Russia Suspended From Council Of The Baltic Sea States
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Russia Suspended From Council Of The Baltic Sea States

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President Putin is isolating Russia from the rest of the world with his illegal war

The members of the Council of the Baltic Sea States (CBSS) – Denmark, Estonia, Finland, Germany, Iceland, Latvia, Lithuania, Norway, Poland, Sweden and the European Union – have decided to suspend Russia from further participation in the Council’s activities in response to the unprovoked and illegal war now being waged by Russia against Ukraine, the Ukrainian people and the country’s authorities.

Russia’s military attack on a free and independent country is also an assault on democracy and our values. Russia’s actions violate the fundamental principles for cooperation within the Council, which are based on respect for the UN Charter, the Helsinki Final Act, the Paris Charter and other OSCE documents highlighted in the Council’s founding policy document of 1992. Belarus has observer status on the Council and is being suspended because of its role in the attack.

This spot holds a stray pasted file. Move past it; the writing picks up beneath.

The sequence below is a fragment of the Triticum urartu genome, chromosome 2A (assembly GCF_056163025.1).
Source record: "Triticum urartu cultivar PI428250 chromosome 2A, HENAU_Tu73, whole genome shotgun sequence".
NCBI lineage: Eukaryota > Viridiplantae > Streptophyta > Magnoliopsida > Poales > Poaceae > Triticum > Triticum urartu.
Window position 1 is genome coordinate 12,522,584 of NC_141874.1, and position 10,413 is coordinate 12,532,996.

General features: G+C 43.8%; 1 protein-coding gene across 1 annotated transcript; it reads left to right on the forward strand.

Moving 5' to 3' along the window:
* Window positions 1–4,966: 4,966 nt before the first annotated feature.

‘It is deeply regrettable that Russia has created a situation where we, the other 11 members, no longer find it possible to maintain cooperation with Russia within the framework of the CBSS. Russia is one of the co-founders of the Council and has played an active role until now,’ said Norwegian Minister of Foreign Affairs Anniken Huitfeldt, who is currently leading the CBSS cooperation. Norway has held the Presidency of the Council since July 2021.

The suspension of Russia will remain in force until it is possible to resume cooperation based on respect for fundamental principles of international law. Ukraine and Belarus are both among the countries that have observer status on the Council. Belarus is now being suspended from participating in CBSS activities.

Since 2014, following Russia’s aggression and illegal takeover of Ukrainian territory and military support to rebels in eastern Ukraine, the annual Council meeting at the foreign minister-level has not been held. However, since 2017, the foreign ministers have held meetings to maintain some degree of political dialogue and practical cooperation. This year marks the Council’s 30th anniversary, but in the current circumstances, there is little point in carrying out the celebratory event as planned. 

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